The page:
Cancer Treatment Centers of America
Kristen Trukova, MS, RD, LDN, CNSC, CSO,

Avoid fad diets, get healthy with these tips

blog healthy newyear

Did you eat a little more and exercise a little less during the holidays? If you’re like many of us, the answer is most likely yes. In fact, according to the National Institutes of Health, holiday eating can result in an extra pound or two every year.

It’s often tempting completely overhaul your diet or try a quick weight-loss plan. But diets claiming you can “lose weight fast” typically result in rebound weight gain once the plan is completed. One of the best ways to balance your diet is to use MyPlate from the U.S. Department of Agriculture as a guide. This model sets out an easy formula for all your meals: half fruits or veggies, a quarter protein and a quarter grains (such as pasta, rice, potato or bread). Here are a few more ideas to help you lose any weight you gained over the holidays.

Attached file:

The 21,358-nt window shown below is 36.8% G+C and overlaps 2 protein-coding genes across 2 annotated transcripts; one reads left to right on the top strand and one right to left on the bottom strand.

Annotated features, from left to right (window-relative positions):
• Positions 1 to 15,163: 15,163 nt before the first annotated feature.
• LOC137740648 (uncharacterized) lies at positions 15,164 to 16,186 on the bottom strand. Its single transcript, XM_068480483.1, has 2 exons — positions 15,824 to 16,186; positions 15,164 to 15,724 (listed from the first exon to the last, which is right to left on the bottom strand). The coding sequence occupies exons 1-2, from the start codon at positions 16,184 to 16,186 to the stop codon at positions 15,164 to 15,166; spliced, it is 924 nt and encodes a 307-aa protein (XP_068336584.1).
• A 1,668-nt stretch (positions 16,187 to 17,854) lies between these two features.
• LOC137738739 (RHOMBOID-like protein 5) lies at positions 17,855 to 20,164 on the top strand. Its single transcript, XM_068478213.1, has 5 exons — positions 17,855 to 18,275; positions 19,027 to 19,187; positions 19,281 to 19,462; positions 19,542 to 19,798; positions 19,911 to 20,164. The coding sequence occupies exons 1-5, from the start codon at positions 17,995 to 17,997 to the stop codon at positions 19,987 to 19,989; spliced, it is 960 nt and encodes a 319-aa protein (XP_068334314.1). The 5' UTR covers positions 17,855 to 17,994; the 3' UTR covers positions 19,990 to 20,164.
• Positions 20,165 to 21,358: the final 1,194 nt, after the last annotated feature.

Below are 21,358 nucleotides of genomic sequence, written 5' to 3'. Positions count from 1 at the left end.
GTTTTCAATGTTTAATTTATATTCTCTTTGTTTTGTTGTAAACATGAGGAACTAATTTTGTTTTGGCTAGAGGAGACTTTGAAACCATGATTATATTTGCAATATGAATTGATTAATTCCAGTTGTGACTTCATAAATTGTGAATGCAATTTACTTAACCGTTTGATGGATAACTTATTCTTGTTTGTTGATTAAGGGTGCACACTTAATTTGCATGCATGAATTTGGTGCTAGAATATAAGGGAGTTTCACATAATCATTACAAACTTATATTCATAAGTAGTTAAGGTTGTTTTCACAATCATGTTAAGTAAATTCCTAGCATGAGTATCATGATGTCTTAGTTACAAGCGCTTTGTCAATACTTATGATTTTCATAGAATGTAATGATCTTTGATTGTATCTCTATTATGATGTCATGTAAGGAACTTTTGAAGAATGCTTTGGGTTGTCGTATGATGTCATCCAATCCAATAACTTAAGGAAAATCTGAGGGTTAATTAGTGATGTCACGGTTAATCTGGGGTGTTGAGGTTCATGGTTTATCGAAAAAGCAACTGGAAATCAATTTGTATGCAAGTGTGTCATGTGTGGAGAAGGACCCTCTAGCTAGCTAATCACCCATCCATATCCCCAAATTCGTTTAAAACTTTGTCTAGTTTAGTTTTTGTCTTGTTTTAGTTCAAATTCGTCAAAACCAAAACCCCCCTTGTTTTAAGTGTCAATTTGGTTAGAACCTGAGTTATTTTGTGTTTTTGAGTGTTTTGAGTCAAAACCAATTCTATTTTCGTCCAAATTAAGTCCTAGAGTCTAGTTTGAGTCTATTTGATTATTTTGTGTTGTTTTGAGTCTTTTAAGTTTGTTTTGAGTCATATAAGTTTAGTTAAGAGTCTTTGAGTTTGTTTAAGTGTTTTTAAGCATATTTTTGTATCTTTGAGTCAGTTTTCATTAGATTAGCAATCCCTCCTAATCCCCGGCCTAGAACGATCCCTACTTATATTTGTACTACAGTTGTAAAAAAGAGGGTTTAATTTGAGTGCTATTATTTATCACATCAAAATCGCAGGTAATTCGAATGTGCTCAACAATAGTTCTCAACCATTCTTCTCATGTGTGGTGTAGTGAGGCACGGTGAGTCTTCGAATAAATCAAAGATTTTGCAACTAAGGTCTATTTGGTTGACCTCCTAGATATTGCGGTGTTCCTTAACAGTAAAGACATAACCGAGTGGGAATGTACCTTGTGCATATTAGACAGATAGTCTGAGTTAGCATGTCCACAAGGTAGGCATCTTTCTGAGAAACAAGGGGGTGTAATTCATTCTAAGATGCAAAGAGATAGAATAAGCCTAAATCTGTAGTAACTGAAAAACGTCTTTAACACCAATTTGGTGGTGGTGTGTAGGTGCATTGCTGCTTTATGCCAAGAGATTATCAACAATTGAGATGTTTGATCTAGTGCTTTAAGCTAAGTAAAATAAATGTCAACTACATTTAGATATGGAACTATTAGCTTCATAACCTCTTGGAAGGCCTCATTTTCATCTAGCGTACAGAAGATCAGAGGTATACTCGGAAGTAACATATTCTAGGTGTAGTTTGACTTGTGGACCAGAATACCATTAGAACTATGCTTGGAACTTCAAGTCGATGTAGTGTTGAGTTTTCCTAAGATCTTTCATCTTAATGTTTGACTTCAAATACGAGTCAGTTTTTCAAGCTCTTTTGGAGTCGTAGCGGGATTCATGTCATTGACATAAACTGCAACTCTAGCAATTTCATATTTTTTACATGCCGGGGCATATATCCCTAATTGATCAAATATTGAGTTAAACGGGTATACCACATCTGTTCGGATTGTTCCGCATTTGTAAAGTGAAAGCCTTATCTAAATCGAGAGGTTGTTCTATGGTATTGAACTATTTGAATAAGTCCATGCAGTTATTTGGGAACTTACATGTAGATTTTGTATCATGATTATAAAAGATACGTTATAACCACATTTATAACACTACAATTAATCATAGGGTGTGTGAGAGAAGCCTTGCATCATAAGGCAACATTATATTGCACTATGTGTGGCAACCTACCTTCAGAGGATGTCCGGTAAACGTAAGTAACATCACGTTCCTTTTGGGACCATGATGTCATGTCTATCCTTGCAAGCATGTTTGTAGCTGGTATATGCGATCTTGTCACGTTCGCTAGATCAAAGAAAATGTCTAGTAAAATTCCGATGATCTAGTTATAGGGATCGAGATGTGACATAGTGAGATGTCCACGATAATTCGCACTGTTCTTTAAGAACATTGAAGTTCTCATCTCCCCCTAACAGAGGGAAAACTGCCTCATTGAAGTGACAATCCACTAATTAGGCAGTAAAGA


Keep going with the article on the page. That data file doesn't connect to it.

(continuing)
Get active: Choose an activity that you enjoy and will continue on a regular basis. It doesn’t have to be something difficult like training for a 5K run. If you haven’t been active in a while, pick something simple to get you in the habit of exercising regularly. Try taking a walk with family, go outside to toss a football with friends or challenge others to a Wii sports contest.

Work on portion control: As MyPlate demonstrates, you can make any meal healthier by choosing the right portion. Even if you pick a high-calorie or high-fat food, eating 1 cup instead of 3 cups will save many calories. A diet shouldn’t be about depriving yourself of the foods you love but making recipe substitutions to make those foods healthier and eating smaller portions of indulgent foods when you do eat out.

Eat lots of fruits & veggies: By making half of your plate fruits and/or vegetables at each meal you instantly create a filling, low-calorie meal. In addition, you’ve just upped your intake of antioxidants, which can prevent or delay cell damage as well as improve your ability to fight infection and disease. A high intake of fruits and vegetables has been shown to reduce risk of many chronic diseases. Choose fresh when you can, but stock up on dried or pre-cut fruits and vegetables to make life easier on hectic days.

Learn about nutritional support at our hospitals and get tips to stay nourished during cancer treatment.